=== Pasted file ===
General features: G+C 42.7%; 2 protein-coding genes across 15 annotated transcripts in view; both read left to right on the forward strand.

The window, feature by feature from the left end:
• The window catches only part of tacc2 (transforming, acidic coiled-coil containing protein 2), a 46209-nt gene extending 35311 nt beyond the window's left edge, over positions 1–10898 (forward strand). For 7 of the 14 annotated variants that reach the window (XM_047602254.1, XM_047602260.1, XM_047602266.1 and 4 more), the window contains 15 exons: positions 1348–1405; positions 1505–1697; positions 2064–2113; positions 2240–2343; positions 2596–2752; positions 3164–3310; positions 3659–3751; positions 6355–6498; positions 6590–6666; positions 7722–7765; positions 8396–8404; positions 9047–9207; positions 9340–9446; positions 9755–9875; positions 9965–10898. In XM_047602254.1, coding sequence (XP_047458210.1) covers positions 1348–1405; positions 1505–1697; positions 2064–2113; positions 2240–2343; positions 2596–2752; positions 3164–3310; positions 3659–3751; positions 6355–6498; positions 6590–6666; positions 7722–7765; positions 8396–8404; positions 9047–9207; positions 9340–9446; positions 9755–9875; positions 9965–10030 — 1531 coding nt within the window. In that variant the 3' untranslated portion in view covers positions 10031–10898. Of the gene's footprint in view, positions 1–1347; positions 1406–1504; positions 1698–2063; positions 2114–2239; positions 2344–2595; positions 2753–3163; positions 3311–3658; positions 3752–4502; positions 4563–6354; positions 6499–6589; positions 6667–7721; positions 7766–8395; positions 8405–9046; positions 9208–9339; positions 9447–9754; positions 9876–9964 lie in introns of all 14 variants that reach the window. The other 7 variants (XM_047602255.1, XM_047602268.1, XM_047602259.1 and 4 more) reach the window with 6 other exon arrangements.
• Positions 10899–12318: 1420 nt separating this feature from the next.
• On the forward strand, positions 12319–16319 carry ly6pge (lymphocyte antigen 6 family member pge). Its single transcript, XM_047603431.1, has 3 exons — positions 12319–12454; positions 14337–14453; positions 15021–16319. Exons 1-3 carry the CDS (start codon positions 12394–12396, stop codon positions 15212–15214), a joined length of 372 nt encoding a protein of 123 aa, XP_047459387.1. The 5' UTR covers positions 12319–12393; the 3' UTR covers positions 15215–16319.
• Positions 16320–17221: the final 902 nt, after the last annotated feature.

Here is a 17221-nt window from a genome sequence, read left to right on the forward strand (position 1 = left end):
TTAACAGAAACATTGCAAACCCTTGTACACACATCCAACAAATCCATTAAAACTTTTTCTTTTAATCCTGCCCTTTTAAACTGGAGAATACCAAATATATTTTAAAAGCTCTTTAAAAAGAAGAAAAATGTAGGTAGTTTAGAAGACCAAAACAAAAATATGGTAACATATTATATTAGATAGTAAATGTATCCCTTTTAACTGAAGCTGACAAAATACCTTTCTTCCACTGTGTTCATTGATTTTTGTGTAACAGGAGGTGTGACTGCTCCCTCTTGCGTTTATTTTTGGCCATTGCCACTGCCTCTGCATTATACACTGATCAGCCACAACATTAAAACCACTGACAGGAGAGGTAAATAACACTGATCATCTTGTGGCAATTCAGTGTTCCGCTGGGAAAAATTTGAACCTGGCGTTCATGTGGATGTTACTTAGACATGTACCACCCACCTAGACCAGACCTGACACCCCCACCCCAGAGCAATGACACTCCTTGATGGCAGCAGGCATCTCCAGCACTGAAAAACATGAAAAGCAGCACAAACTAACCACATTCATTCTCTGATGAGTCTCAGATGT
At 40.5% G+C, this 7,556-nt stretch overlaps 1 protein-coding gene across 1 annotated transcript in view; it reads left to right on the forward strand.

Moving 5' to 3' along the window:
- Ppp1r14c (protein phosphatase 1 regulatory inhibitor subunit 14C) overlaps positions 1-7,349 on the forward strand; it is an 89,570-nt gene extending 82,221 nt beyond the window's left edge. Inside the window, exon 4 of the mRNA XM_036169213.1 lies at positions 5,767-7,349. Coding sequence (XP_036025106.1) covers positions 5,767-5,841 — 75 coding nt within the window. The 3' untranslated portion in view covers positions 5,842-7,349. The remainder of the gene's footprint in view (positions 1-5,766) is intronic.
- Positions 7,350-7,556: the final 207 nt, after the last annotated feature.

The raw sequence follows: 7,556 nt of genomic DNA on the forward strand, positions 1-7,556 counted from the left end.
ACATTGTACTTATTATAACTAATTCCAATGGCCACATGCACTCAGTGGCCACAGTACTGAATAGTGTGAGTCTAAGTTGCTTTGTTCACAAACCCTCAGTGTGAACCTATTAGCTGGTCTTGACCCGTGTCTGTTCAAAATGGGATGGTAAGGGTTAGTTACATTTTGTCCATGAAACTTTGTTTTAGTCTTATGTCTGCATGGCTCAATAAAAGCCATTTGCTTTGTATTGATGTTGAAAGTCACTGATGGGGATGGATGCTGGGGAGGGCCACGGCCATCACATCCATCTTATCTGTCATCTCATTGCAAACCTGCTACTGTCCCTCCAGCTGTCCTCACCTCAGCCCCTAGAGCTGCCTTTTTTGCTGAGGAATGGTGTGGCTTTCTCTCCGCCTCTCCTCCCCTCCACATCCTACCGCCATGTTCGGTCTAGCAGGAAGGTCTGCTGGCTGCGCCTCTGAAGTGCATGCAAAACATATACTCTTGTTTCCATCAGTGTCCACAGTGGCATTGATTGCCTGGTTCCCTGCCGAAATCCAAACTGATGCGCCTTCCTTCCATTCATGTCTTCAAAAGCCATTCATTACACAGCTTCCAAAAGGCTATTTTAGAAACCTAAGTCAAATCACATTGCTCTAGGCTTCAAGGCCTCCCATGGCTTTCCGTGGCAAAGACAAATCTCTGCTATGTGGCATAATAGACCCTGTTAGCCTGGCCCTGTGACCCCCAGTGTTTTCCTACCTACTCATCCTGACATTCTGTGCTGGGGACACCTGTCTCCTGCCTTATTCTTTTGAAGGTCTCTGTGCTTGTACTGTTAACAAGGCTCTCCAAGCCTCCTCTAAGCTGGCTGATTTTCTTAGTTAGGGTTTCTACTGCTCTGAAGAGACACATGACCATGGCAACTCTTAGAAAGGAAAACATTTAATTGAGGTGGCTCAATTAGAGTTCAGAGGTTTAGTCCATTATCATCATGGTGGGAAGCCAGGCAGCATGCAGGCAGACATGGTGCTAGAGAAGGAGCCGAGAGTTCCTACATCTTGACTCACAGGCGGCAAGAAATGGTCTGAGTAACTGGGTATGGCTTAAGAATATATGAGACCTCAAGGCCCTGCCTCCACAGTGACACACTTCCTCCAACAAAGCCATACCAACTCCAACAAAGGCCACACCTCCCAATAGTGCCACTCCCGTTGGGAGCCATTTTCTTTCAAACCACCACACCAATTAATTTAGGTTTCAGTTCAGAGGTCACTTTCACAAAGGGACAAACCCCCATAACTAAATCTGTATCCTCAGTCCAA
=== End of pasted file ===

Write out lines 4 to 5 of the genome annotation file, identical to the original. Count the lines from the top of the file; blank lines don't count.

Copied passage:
• Positions 10899–12318: 1420 nt separating this feature from the next.
• On the forward strand, positions 12319–16319 carry ly6pge (lymphocyte antigen 6 family member pge). Its single transcript, XM_047603431.1, has 3 exons — positions 12319–12454; positions 14337–14453; positions 15021–16319. Exons 1-3 carry the CDS (start codon positions 12394–12396, stop codon positions 15212–15214), a joined length of 372 nt encoding a protein of 123 aa, XP_047459387.1. The 5' UTR covers positions 12319–12393; the 3' UTR covers positions 15215–16319.